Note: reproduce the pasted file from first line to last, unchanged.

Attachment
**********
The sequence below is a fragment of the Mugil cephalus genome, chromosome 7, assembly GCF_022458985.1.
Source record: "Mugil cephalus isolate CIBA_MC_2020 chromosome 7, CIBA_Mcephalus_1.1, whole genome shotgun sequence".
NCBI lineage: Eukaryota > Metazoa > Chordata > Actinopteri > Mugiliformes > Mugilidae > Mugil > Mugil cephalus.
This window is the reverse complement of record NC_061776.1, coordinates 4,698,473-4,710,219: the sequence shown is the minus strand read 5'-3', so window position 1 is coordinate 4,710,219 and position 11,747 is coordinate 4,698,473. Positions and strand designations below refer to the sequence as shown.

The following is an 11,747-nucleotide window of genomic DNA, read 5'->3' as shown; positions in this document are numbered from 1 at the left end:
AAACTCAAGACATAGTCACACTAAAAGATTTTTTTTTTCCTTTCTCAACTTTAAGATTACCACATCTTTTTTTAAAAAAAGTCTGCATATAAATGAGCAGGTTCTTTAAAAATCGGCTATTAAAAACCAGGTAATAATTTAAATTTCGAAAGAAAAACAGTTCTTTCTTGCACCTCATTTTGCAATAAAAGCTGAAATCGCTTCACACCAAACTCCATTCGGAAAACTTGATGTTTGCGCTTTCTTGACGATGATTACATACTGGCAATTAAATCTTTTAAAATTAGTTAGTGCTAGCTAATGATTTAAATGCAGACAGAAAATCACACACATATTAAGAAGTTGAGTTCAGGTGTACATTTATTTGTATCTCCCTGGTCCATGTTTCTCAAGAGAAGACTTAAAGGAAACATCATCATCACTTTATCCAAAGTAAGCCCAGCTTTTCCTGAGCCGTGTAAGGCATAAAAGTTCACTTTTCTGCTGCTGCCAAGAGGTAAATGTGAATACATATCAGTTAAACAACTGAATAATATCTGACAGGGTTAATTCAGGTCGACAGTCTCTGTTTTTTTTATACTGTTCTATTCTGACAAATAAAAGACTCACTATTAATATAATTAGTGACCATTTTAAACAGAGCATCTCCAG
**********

The sequence below is a fragment of the Mugil cephalus genome, chromosome 7, assembly GCF_022458985.1.
Source record: "Mugil cephalus isolate CIBA_MC_2020 chromosome 7, CIBA_Mcephalus_1.1, whole genome shotgun sequence".
NCBI lineage: Eukaryota > Metazoa > Chordata > Actinopteri > Mugiliformes > Mugilidae > Mugil > Mugil cephalus.
This window is the reverse complement of record NC_061776.1, coordinates 4,698,473-4,710,219: the sequence shown is the minus strand read 5'-3', so window position 1 is coordinate 4,710,219 and position 11,747 is coordinate 4,698,473. Positions and strand designations below refer to the sequence as shown.

The following is an 11,747-nucleotide window of genomic DNA, read 5'->3' as shown; positions in this document are numbered from 1 at the left end:
AAACTCAAGACATAGTCACACTAAAAGATTTTTTTTTTCCTTTCTCAACTTTAAGATTACCACATCTTTTTTTAAAAAAAGTCTGCATATAAATGAGCAGGTTCTTTAAAAATCGGCTATTAAAAACCAGGTAATAATTTAAATTTCGAAAGAAAAACAGTTCTTTCTTGCACCTCATTTTGCAATAAAAGCTGAAATCGCTTCACACCAAACTCCATTCGGAAAACTTGATGTTTGCGCTTTCTTGACGATGATTACATACTGGCAATTAAATCTTTTAAAATTAGTTAGTGCTAGCTAATGATTTAAATGCAGACAGAAAATCACACACATATTAAGAAGTTGAGTTCAGGTGTACATTTATTTGTATCTCCCTGGTCCATGTTTCTCAAGAGAAGACTTAAAGGAAACATCATCATCACTTTATCCAAAGTAAGCCCAGCTTTTCCTGAGCCGTGTAAGGCATAAAAGTTCACTTTTCTGCTGCTGCCAAGAGGTAAATGTGAATACATATCAGTTAAACAACTGAATAATATCTGACAGGGTTAATTCAGGTCGACAGTCTCTGTTTTTTTTATACTGTTCTATTCTGACAAATAAAAGACTCACTATTAATATAATTAGTGACCATTTTAAACAGAGCATCTCCAG